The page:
Garden closes early Dec. 15-17 at 4 p.m. With Last Admission at 3 p.m. Due to Las Noches De Las Luminarias.

What is Great Milkweed Grow Out?

 

Great Milkweed Grow Out is an initiative at Desert Botanical Garden to grow milkweeds for monarch butterfly conservation. Monarch butterflies have declined as much as 90% over the last two decades. The good news is that you can help! In the United States, loss of milkweed habitat is a major factor in the decline of the monarchs. You can help by planting milkweed and nectar plants in your backyard.

Milkweed (genus Asclepias) is the only plant that monarch butterflies can lay their eggs on and that caterpillars can eat. Without milkweed, monarchs will not survive. Arizona has 30 species of milkweed native to the state, which means you can find the right milkweed for your backyard.

Great Milkweed Grow Out is increasing both the numbers and species of milkweed available. We are collecting seeds across the state and propagating them. We donate a percentage of our milkweeds to other non-profits and sell milkweeds to the general public through the Desert Botanical Garden’s bi-annual Plant Sale and other Garden events. We also plant pollinator gardens at 6-10 schools every year and present about monarchs and milkweed at local community centers.

What can you do for monarchs?Monarch Butterfly

You can plant a butterfly garden! Top 5 tips for planting a butterfly garden:

  1. Include host plants: Butterflies will only lay their eggs on particular plants, and it is the only food source for caterpillars. We call these hostplants. Just don’t be surprised when the plants are eaten by the caterpillars. Milkweeds are the hostplants for monarch butterflies. 
  2. Nectar (flowering) plants: Nectar plants provide food for the adult butterflies.
  3. Don’t use insecticides: Insecticides will harm the adult butterflies and their caterpillars.
  4. Don’t use herbicides: Herbicides will kill the necessary host and nectar plants.
  5. Shelter: Medium to large-sized trees provide shelter for the butterflies in inclement weather and protected places for the caterpillars to form their chrysalises.

For desert-adapted butterfly plants, check out the butterfly plant guide. Find Desert Botanical Garden grown milkweeds and other plants at the bi-annual Plant Sale.

Caring for Arizona native milkweeds

Did you buy a native milkweed from Desert Botanical Garden, and want to know how to care for it? Here are some general planting instructions:

  1. Seedlings (in a black cone) can be planted in the ground or in a larger pot. Milkweeds in a 1-gallon pot can be planted in the ground.
  2. Dig the hole only as deep as the roots but twice as wide. Set the soil aside.
  3. Carefully remove the plant from the pot, trying not to disturb the roots too much.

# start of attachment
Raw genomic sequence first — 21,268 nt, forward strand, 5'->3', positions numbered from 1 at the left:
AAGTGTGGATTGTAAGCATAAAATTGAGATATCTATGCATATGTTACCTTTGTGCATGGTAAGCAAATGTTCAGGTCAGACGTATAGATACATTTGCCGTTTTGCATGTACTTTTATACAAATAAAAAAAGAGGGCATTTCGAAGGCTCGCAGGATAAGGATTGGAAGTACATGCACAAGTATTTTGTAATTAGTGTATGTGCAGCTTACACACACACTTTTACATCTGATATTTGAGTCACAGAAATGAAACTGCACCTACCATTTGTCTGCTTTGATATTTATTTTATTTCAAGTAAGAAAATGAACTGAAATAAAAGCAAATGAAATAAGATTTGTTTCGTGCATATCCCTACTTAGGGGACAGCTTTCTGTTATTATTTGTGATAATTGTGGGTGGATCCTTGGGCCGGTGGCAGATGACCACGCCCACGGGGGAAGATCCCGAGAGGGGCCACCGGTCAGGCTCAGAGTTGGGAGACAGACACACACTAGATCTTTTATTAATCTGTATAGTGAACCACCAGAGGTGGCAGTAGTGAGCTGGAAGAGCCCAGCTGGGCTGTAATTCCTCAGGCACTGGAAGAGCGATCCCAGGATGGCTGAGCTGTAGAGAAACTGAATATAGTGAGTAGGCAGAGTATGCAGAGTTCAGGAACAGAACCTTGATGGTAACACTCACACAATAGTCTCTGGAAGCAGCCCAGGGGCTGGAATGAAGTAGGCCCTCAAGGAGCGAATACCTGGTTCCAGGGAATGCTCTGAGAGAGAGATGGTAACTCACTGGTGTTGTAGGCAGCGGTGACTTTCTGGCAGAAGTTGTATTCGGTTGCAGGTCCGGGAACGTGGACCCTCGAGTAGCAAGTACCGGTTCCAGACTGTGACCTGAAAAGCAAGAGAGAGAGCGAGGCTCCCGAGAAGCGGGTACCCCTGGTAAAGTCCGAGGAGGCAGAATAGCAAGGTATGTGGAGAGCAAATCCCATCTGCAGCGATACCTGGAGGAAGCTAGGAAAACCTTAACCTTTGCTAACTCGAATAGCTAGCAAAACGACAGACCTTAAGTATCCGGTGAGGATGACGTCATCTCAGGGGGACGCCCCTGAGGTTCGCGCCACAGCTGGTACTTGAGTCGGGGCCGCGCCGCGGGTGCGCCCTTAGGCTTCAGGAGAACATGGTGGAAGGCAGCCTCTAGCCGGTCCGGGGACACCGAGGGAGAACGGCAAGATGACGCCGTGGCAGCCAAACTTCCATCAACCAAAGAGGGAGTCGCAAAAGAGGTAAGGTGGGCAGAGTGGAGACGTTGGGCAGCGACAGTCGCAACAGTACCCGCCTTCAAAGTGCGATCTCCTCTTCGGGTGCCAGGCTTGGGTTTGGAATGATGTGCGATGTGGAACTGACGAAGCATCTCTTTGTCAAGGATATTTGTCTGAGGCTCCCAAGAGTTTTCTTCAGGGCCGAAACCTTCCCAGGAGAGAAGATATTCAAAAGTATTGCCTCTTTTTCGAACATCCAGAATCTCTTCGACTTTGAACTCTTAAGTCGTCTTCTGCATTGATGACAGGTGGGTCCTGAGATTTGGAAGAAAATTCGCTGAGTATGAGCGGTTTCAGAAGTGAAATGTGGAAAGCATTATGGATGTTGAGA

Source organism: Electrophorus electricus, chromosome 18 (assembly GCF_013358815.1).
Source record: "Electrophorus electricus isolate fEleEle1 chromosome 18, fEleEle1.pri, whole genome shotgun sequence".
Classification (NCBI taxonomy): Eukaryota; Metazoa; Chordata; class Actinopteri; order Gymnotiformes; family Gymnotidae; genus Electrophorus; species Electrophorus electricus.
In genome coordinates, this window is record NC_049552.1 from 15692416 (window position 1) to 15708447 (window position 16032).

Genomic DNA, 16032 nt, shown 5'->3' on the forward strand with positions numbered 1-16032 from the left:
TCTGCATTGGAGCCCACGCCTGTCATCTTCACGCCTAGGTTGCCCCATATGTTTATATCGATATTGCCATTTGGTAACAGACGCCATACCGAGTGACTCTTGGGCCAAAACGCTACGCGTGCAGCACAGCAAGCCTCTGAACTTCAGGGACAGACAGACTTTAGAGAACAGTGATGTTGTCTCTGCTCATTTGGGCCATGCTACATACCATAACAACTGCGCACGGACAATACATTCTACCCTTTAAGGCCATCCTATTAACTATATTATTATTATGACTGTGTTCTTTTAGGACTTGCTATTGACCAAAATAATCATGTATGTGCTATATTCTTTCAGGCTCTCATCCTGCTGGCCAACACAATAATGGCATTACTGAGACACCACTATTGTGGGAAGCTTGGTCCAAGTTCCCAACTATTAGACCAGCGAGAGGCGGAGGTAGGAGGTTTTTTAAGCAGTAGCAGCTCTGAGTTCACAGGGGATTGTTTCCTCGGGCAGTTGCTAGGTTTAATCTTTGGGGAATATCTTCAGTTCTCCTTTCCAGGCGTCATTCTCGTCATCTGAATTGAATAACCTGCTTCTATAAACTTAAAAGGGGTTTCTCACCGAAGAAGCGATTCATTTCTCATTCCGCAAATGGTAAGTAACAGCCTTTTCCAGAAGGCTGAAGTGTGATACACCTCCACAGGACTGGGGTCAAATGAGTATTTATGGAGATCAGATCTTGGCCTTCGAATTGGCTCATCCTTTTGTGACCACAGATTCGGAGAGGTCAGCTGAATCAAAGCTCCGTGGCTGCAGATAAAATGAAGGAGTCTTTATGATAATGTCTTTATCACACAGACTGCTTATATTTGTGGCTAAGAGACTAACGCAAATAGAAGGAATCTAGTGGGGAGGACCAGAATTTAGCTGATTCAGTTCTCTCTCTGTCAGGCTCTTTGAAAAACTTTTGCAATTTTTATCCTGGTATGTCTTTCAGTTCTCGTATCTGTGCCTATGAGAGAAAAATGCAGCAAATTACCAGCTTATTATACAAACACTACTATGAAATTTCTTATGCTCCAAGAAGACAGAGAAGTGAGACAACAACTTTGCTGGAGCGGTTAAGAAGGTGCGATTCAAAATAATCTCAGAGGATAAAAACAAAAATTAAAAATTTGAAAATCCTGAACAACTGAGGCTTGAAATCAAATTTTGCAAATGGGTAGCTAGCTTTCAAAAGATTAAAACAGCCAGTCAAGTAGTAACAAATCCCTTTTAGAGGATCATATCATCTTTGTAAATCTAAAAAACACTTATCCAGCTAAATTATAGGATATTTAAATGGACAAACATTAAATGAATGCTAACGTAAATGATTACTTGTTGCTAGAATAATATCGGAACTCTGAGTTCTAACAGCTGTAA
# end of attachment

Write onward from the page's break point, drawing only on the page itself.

4. Place the plant in the hole and carefully replace the soil you set aside around the roots. Maintain the soil line (make sure the soil is up to the same point on the plant that it was when the plant was in the pot).
  5. Gently tamp down the soil around the roots. Add more soil if needed to maintain the soil line.
  6. Lightly water the plant until the soil is saturated. Use drip irrigation or turn the hose on so the water just trickles. 
  7. Water deeply every day for about 1 week so the roots can get established. Then water every 4-5 days after that. For Asclepias angustifolia, water every 2-3 days. In the summer you can water at the same frequency but for a longer period of time during each watering.

Information on native milkweeds:

White stem milkweed (Asclepias albicans)White Stem Milkweed

  • Grows to be 8-10 feet tall and 3-4 feet wide. 
  • Makes a great screen plant once full size.
  • Can handle harsh summer heat.
  • Requires very little supplemental water once established.

Arizona milkweed (Asclepias angustifolia)Arizona Milkweed

  • Grows to be 2-3 feet tall by 2-3 feet wide.
  • Prefers some protection from the harsh summer sun.
  • This species does best on the east or north side of the house or in light shade/filtered sun.
  • This species does better with additional water.

Antelope horns milkweed (Asclepias asperula)Antelope Horns Milkweed

  • Grows to be 1-2 feet tall.
  • Can handle full sun.
  • Plant on south, east or west side.
  • This species does better with additional water.

Giant Sand milkweed (Asclepias erosa)Giant Sand Milkweed

  • Grows to be 4-6 feet tall.
  • Can handle full sun.
  • Plant on south, east or west side.
  • This species requires little water.

Desert milkweed (Asclepias subulata)Desert Milkweed

  • Grows to be 3-4 feet tall.
  • Can handle harsh summer heat.
  • Likes to be planted in full sun.
  • Requires very little supplemental water once established.
  • Great hostplant for queen butterflies.

Pineneedle milkweed (Asclepias linaria)Pineneedle Milkweed

  • Grows to be 3-4 feet tall.
  • Plant in full sun or partial shade.
  • This species does better with additional water.

 

Photo Credits:
Adam Rodriguez - Monarch butterfly
Barry Breckling - Asclepias albicans
Brent Miller - Asclepias erosa
Max Licher - Asclepias-asperula

Great Milkweed Grow Out activities are supported by the Bureau of Land Management.